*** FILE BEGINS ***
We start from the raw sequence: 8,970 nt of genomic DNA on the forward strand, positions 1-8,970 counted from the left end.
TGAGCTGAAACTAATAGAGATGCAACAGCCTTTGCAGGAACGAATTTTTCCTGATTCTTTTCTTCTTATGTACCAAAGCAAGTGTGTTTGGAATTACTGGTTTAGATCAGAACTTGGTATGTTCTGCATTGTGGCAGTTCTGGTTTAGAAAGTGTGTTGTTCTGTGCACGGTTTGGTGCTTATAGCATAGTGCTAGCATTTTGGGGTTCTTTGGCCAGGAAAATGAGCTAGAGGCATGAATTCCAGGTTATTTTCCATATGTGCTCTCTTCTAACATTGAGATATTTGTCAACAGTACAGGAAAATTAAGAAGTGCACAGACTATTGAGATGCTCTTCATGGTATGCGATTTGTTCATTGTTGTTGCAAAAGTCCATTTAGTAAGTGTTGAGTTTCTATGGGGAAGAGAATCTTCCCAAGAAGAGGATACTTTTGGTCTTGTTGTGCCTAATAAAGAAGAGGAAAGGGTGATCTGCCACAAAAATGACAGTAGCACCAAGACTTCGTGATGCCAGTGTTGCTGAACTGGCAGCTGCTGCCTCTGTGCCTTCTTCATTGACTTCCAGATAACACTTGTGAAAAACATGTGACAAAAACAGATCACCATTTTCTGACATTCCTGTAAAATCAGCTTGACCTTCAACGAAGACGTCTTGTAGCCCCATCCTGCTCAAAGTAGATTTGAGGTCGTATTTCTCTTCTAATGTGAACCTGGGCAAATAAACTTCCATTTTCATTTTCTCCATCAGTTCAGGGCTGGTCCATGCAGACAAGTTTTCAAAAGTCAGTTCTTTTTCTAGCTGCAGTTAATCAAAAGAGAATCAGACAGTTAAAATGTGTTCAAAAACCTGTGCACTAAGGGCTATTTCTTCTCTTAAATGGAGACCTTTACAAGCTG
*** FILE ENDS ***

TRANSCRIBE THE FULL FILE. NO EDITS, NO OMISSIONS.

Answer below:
We start from the raw sequence: 8,970 nt of genomic DNA on the forward strand, positions 1-8,970 counted from the left end.
TGAGCTGAAACTAATAGAGATGCAACAGCCTTTGCAGGAACGAATTTTTCCTGATTCTTTTCTTCTTATGTACCAAAGCAAGTGTGTTTGGAATTACTGGTTTAGATCAGAACTTGGTATGTTCTGCATTGTGGCAGTTCTGGTTTAGAAAGTGTGTTGTTCTGTGCACGGTTTGGTGCTTATAGCATAGTGCTAGCATTTTGGGGTTCTTTGGCCAGGAAAATGAGCTAGAGGCATGAATTCCAGGTTATTTTCCATATGTGCTCTCTTCTAACATTGAGATATTTGTCAACAGTACAGGAAAATTAAGAAGTGCACAGACTATTGAGATGCTCTTCATGGTATGCGATTTGTTCATTGTTGTTGCAAAAGTCCATTTAGTAAGTGTTGAGTTTCTATGGGGAAGAGAATCTTCCCAAGAAGAGGATACTTTTGGTCTTGTTGTGCCTAATAAAGAAGAGGAAAGGGTGATCTGCCACAAAAATGACAGTAGCACCAAGACTTCGTGATGCCAGTGTTGCTGAACTGGCAGCTGCTGCCTCTGTGCCTTCTTCATTGACTTCCAGATAACACTTGTGAAAAACATGTGACAAAAACAGATCACCATTTTCTGACATTCCTGTAAAATCAGCTTGACCTTCAACGAAGACGTCTTGTAGCCCCATCCTGCTCAAAGTAGATTTGAGGTCGTATTTCTCTTCTAATGTGAACCTGGGCAAATAAACTTCCATTTTCATTTTCTCCATCAGTTCAGGGCTGGTCCATGCAGACAAGTTTTCAAAAGTCAGTTCTTTTTCTAGCTGCAGTTAATCAAAAGAGAATCAGACAGTTAAAATGTGTTCAAAAACCTGTGCACTAAGGGCTATTTCTTCTCTTAAATGGAGACCTTTACAAGCTG